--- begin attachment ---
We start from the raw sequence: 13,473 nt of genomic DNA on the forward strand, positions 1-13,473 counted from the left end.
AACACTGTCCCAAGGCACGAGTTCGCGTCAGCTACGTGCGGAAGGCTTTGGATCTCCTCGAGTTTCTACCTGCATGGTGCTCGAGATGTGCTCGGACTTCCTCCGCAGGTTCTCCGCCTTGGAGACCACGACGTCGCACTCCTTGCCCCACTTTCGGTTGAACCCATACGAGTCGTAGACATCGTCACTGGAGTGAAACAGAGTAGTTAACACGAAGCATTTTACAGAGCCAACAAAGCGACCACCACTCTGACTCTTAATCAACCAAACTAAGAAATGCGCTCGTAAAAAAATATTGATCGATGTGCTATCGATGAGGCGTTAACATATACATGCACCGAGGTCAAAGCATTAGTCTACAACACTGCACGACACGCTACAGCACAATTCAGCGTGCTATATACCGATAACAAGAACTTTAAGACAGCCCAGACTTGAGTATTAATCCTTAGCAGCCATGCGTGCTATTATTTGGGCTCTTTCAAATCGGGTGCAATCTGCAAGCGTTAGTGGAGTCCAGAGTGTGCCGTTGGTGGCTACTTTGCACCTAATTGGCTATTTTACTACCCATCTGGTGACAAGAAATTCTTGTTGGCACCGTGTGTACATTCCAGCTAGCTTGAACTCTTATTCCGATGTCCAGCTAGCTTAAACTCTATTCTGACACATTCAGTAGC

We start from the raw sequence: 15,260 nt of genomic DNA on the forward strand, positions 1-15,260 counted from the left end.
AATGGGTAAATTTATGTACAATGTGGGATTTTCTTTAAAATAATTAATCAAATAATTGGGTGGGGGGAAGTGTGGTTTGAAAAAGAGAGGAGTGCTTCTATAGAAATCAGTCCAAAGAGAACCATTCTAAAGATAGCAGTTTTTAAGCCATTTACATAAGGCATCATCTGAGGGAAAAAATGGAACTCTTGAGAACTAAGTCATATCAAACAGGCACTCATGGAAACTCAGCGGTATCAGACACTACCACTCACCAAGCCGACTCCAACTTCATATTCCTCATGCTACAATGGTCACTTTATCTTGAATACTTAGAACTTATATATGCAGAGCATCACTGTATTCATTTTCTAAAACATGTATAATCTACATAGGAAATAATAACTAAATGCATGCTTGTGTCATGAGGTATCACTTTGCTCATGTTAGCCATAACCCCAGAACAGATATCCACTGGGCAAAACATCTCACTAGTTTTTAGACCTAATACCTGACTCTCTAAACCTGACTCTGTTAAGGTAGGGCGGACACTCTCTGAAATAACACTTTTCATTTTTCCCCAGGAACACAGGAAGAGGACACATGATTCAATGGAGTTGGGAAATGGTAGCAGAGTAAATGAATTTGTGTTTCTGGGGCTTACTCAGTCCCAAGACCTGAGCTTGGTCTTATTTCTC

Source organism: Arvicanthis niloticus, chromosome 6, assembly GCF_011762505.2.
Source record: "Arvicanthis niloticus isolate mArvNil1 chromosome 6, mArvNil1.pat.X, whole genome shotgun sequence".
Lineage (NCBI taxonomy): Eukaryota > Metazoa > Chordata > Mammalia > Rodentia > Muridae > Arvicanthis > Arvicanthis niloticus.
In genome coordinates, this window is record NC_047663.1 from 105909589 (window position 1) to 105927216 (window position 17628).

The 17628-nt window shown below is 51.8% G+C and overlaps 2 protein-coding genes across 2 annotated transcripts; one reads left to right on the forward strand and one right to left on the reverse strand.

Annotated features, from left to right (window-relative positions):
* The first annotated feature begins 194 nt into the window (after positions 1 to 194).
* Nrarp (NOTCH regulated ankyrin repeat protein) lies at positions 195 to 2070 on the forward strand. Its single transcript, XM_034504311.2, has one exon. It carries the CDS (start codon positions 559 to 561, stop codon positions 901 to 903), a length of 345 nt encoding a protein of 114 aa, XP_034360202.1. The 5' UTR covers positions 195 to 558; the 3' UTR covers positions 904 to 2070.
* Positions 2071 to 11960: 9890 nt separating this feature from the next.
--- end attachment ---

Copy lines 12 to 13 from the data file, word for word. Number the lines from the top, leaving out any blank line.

* Nrarp (NOTCH regulated ankyrin repeat protein) lies at positions 195 to 2070 on the forward strand. Its single transcript, XM_034504311.2, has one exon. It carries the CDS (start codon positions 559 to 561, stop codon positions 901 to 903), a length of 345 nt encoding a protein of 114 aa, XP_034360202.1. The 5' UTR covers positions 195 to 558; the 3' UTR covers positions 904 to 2070.
* Positions 2071 to 11960: 9890 nt separating this feature from the next.